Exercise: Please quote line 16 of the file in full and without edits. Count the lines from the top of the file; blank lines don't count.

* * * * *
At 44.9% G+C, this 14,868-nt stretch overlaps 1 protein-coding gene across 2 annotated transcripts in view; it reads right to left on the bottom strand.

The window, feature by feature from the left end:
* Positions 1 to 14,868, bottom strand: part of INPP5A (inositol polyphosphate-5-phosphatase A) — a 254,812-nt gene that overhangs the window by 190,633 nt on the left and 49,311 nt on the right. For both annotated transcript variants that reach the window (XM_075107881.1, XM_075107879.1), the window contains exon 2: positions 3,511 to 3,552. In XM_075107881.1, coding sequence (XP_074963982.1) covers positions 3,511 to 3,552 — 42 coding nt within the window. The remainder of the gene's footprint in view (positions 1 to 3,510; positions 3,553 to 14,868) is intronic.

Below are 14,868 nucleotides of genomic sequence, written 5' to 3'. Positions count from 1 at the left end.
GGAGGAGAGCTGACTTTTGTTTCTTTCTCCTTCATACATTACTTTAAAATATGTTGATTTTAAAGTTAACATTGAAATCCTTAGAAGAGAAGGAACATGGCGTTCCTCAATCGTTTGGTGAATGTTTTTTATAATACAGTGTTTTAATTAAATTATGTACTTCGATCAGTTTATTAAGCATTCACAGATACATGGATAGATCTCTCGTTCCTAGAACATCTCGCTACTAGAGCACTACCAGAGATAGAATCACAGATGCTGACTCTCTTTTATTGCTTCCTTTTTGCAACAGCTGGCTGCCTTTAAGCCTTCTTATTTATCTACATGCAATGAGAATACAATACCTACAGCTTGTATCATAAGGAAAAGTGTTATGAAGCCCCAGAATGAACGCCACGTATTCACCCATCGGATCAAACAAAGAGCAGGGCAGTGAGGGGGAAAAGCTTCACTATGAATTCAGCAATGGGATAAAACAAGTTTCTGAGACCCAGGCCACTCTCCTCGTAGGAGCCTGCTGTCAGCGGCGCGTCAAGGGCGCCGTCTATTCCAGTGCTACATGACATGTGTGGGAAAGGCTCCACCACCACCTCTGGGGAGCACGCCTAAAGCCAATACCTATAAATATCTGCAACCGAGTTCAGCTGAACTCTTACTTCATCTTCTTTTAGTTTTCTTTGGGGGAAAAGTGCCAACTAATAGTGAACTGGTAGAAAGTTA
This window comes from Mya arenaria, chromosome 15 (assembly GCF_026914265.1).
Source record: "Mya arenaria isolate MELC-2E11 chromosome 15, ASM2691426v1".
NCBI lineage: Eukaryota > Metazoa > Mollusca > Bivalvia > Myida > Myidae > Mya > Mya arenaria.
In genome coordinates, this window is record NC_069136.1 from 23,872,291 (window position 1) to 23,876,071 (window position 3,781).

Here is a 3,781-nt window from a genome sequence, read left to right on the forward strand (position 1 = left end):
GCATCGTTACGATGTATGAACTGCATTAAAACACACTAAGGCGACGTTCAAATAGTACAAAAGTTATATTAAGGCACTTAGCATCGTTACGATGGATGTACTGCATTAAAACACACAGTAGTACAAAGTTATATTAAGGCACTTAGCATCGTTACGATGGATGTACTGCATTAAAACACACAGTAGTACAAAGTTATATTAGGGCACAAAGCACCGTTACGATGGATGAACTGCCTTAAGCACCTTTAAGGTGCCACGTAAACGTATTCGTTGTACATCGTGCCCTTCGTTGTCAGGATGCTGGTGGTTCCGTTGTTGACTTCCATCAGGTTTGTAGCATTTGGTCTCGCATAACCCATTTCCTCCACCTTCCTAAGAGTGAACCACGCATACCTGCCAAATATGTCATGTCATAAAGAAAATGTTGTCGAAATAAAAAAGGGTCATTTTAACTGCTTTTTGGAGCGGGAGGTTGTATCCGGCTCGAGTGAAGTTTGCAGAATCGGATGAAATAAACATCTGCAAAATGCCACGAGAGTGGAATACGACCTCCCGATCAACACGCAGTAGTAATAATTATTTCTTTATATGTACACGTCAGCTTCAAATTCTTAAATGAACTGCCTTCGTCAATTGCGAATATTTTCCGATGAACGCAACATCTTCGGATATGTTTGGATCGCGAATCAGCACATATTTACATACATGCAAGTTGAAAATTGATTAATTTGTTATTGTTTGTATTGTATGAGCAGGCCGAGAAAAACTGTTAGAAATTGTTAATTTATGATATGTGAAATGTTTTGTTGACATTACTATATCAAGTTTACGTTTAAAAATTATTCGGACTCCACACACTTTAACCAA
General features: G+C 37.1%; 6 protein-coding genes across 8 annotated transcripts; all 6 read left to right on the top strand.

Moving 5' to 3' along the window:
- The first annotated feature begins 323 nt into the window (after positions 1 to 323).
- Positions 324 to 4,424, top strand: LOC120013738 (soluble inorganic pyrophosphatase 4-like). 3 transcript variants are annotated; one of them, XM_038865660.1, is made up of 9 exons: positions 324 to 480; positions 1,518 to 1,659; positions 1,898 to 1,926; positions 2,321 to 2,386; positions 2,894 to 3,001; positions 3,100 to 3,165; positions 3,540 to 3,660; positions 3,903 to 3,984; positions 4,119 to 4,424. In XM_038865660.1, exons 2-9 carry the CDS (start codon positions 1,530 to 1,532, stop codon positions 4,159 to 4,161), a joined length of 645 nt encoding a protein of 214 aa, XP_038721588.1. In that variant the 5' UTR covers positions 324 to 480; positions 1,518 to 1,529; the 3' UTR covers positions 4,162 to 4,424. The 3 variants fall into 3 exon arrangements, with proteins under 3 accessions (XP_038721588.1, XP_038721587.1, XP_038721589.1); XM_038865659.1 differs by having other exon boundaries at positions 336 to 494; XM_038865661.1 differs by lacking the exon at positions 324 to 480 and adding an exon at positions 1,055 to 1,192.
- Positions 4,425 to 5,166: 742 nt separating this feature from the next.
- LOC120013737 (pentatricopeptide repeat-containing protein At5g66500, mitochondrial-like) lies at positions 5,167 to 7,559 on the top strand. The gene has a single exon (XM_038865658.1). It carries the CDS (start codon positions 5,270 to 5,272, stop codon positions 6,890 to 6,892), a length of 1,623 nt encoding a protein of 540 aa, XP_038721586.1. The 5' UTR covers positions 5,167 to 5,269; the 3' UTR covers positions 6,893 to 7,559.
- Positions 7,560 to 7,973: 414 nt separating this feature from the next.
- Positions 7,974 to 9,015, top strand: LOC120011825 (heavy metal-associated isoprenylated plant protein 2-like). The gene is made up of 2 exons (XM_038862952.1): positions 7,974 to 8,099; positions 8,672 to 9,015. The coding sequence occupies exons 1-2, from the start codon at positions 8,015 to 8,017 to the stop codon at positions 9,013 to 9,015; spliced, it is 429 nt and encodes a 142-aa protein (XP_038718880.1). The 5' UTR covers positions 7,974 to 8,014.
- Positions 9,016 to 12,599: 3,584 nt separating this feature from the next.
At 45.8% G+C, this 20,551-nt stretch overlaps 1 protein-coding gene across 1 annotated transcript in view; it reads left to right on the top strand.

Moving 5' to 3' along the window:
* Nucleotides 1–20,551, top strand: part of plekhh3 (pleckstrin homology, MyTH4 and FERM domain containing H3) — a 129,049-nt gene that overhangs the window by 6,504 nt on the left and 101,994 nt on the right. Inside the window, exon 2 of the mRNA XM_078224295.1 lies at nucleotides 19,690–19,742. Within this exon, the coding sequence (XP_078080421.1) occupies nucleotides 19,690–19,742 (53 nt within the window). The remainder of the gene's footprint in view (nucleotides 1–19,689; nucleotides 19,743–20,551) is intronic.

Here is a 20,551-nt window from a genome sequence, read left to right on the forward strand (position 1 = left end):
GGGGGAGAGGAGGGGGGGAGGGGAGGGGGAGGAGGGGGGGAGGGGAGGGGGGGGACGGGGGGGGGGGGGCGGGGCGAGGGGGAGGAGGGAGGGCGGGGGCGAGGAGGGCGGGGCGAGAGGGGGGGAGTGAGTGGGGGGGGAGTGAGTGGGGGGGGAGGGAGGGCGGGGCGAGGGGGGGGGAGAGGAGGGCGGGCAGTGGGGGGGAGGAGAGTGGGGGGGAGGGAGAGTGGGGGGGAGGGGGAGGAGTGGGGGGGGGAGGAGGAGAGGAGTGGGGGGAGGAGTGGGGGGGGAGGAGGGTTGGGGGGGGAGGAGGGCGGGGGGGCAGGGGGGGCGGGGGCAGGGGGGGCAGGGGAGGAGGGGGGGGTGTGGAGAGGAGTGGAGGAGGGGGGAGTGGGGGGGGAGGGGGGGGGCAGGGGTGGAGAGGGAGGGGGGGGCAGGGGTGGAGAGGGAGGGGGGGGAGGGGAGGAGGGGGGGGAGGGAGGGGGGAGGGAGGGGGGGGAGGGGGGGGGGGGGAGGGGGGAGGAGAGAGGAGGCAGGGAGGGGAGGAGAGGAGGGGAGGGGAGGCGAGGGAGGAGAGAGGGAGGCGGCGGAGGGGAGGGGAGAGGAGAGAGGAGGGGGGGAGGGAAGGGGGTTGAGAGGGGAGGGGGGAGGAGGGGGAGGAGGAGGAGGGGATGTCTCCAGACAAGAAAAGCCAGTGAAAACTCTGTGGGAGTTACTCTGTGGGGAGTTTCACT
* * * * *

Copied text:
- Positions 4,425 to 5,166: 742 nt separating this feature from the next.